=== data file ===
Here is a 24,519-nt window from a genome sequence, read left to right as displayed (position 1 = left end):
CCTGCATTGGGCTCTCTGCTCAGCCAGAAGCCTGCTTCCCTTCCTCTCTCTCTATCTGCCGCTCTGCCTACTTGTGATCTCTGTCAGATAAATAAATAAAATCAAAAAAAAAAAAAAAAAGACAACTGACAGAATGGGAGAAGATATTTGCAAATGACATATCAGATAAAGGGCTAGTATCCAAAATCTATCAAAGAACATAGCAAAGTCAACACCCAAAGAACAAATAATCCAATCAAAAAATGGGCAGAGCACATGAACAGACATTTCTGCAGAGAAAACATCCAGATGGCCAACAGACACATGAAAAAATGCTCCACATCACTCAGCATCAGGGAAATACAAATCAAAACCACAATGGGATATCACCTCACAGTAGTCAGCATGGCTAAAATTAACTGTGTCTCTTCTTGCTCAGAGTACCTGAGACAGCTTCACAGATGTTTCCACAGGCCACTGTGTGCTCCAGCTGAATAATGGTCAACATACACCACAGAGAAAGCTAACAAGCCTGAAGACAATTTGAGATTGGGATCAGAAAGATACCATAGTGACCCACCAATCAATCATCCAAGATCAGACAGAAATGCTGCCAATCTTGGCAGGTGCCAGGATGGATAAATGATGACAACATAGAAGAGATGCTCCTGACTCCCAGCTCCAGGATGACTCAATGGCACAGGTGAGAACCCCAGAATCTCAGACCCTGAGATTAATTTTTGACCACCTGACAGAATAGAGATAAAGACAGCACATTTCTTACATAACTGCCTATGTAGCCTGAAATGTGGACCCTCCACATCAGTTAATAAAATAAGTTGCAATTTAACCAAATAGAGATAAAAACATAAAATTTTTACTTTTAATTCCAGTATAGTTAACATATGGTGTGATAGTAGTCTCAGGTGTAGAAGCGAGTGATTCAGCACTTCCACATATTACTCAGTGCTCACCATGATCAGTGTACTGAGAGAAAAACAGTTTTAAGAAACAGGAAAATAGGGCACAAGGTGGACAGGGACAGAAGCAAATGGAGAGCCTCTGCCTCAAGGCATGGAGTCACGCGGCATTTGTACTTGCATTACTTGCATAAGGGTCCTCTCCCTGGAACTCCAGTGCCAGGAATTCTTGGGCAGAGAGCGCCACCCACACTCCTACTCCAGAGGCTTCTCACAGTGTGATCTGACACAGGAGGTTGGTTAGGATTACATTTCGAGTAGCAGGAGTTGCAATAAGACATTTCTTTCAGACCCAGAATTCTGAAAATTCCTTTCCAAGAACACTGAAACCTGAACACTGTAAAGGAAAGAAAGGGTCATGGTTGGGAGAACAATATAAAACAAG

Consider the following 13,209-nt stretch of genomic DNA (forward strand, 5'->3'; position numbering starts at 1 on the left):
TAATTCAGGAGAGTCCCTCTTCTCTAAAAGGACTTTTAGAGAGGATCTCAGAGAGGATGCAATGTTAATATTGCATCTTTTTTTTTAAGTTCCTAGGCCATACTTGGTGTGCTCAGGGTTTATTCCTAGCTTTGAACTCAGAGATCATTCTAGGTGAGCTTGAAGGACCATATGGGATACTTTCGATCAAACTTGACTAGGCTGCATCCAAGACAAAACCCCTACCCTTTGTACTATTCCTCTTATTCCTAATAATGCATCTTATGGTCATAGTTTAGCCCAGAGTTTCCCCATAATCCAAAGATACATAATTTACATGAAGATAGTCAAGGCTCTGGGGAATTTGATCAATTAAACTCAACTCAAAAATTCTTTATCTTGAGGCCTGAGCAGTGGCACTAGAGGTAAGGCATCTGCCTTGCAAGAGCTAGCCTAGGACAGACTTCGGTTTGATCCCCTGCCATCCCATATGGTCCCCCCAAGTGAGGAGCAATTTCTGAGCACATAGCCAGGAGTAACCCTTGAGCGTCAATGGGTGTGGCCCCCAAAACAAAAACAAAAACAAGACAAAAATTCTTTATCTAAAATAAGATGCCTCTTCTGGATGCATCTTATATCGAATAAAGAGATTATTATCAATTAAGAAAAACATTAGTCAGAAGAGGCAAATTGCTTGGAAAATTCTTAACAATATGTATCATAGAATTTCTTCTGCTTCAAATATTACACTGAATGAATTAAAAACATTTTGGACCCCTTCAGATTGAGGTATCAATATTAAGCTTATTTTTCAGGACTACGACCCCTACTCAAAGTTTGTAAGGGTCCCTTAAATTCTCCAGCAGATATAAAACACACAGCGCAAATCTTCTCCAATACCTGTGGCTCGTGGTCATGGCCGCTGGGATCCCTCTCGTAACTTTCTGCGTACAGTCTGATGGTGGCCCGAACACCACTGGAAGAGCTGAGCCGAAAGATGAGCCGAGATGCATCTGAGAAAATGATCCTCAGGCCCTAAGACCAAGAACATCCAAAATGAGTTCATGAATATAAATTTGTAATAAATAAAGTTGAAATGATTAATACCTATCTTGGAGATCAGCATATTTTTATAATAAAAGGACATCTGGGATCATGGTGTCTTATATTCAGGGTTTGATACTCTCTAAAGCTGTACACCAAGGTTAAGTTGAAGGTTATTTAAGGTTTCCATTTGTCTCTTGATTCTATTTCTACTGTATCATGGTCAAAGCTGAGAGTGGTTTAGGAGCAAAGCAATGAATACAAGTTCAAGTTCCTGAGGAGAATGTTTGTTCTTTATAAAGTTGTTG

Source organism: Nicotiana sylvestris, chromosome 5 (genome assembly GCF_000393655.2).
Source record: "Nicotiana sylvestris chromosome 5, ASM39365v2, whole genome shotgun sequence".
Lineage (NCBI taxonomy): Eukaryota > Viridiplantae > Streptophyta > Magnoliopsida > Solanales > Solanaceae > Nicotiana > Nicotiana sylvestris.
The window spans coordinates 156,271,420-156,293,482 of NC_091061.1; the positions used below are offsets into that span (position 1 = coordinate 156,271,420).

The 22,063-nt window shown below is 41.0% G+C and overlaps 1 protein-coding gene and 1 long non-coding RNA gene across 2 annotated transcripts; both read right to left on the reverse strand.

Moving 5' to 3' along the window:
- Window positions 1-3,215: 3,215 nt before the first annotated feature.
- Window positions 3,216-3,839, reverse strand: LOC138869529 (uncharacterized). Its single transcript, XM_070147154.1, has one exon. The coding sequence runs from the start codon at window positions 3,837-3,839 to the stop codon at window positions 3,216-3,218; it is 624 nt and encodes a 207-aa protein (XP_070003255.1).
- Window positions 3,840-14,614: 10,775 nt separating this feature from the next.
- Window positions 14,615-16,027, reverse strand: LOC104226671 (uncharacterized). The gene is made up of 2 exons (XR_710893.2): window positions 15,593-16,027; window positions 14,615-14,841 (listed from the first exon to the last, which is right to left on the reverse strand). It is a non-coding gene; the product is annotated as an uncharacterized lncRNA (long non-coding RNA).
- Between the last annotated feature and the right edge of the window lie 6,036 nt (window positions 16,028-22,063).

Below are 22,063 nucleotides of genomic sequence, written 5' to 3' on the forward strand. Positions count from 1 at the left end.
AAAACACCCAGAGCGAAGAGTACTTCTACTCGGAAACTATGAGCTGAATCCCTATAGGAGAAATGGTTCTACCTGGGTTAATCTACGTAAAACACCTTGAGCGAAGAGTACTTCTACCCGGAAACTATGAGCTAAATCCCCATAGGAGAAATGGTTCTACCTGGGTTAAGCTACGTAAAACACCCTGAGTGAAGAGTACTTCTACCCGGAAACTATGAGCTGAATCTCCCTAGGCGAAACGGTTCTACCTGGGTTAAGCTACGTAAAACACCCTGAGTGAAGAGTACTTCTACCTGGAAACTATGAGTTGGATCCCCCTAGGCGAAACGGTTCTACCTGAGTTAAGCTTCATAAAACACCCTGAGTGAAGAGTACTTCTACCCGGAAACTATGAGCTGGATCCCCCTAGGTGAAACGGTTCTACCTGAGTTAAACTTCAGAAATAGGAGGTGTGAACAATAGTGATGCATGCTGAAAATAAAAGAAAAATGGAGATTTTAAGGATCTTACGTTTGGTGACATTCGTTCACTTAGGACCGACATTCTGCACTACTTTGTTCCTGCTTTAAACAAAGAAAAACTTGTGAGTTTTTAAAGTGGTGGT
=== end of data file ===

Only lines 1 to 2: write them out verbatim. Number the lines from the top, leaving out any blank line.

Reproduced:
Here is a 24,519-nt window from a genome sequence, read left to right as displayed (position 1 = left end):
CCTGCATTGGGCTCTCTGCTCAGCCAGAAGCCTGCTTCCCTTCCTCTCTCTCTATCTGCCGCTCTGCCTACTTGTGATCTCTGTCAGATAAATAAATAAAATCAAAAAAAAAAAAAAAAAGACAACTGACAGAATGGGAGAAGATATTTGCAAATGACATATCAGATAAAGGGCTAGTATCCAAAATCTATCAAAGAACATAGCAAAGTCAACACCCAAAGAACAAATAATCCAATCAAAAAATGGGCAGAGCACATGAACAGACATTTCTGCAGAGAAAACATCCAGATGGCCAACAGACACATGAAAAAATGCTCCACATCACTCAGCATCAGGGAAATACAAATCAAAACCACAATGGGATATCACCTCACAGTAGTCAGCATGGCTAAAATTAACTGTGTCTCTTCTTGCTCAGAGTACCTGAGACAGCTTCACAGATGTTTCCACAGGCCACTGTGTGCTCCAGCTGAATAATGGTCAACATACACCACAGAGAAAGCTAACAAGCCTGAAGACAATTTGAGATTGGGATCAGAAAGATACCATAGTGACCCACCAATCAATCATCCAAGATCAGACAGAAATGCTGCCAATCTTGGCAGGTGCCAGGATGGATAAATGATGACAACATAGAAGAGATGCTCCTGACTCCCAGCTCCAGGATGACTCAATGGCACAGGTGAGAACCCCAGAATCTCAGACCCTGAGATTAATTTTTGACCACCTGACAGAATAGAGATAAAGACAGCACATTTCTTACATAACTGCCTATGTAGCCTGAAATGTGGACCCTCCACATCAGTTAATAAAATAAGTTGCAATTTAACCAAATAGAGATAAAAACATAAAATTTTTACTTTTAATTCCAGTATAGTTAACATATGGTGTGATAGTAGTCTCAGGTGTAGAAGCGAGTGATTCAGCACTTCCACATATTACTCAGTGCTCACCATGATCAGTGTACTGAGAGAAAAACAGTTTTAAGAAACAGGAAAATAGGGCACAAGGTGGACAGGGACAGAAGCAAATGGAGAGCCTCTGCCTCAAGGCATGGAGTCACGCGGCATTTGTACTTGCATTACTTGCATAAGGGTCCTCTCCCTGGAACTCCAGTGCCAGGAATTCTTGGGCAGAGAGCGCCACCCACACTCCTACTCCAGAGGCTTCTCACAGTGTGATCTGACACAGGAGGTTGGTTAGGATTACATTTCGAGTAGCAGGAGTTGCAATAAGACATTTCTTTCAGACCCAGAATTCTGAAAATTCCTTTCCAAGAACACTGAAACCTGAACACTGTAAAGGAAAGAAAGGGTCATGGTTGGGAGAACAATATAAAACAAG